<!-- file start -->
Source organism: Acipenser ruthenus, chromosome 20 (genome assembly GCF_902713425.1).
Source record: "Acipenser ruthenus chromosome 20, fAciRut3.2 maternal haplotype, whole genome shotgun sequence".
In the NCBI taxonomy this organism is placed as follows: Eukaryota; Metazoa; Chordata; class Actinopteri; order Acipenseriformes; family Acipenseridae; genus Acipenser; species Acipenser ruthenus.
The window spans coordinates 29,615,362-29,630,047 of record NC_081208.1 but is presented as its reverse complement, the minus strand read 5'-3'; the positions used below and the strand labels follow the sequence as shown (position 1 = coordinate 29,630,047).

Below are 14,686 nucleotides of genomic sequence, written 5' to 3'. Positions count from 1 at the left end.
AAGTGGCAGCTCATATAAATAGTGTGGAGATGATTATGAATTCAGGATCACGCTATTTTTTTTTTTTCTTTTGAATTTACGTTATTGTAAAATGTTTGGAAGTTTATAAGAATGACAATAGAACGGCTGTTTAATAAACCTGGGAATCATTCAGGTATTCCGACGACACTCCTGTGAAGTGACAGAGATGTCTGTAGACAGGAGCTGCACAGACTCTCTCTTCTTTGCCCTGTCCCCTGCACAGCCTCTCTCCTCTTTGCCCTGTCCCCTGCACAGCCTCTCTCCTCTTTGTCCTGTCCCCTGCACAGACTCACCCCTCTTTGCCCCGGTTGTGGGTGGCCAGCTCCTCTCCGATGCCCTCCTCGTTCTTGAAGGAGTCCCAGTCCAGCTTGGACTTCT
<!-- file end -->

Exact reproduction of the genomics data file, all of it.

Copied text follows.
Source organism: Acipenser ruthenus, chromosome 20 (genome assembly GCF_902713425.1).
Source record: "Acipenser ruthenus chromosome 20, fAciRut3.2 maternal haplotype, whole genome shotgun sequence".
In the NCBI taxonomy this organism is placed as follows: Eukaryota; Metazoa; Chordata; class Actinopteri; order Acipenseriformes; family Acipenseridae; genus Acipenser; species Acipenser ruthenus.
The window spans coordinates 29,615,362-29,630,047 of record NC_081208.1 but is presented as its reverse complement, the minus strand read 5'-3'; the positions used below and the strand labels follow the sequence as shown (position 1 = coordinate 29,630,047).

Below are 14,686 nucleotides of genomic sequence, written 5' to 3'. Positions count from 1 at the left end.
AAGTGGCAGCTCATATAAATAGTGTGGAGATGATTATGAATTCAGGATCACGCTATTTTTTTTTTTTCTTTTGAATTTACGTTATTGTAAAATGTTTGGAAGTTTATAAGAATGACAATAGAACGGCTGTTTAATAAACCTGGGAATCATTCAGGTATTCCGACGACACTCCTGTGAAGTGACAGAGATGTCTGTAGACAGGAGCTGCACAGACTCTCTCTTCTTTGCCCTGTCCCCTGCACAGCCTCTCTCCTCTTTGCCCTGTCCCCTGCACAGCCTCTCTCCTCTTTGTCCTGTCCCCTGCACAGACTCACCCCTCTTTGCCCCGGTTGTGGGTGGCCAGCTCCTCTCCGATGCCCTCCTCGTTCTTGAAGGAGTCCCAGTCCAGCTTGGACTTCT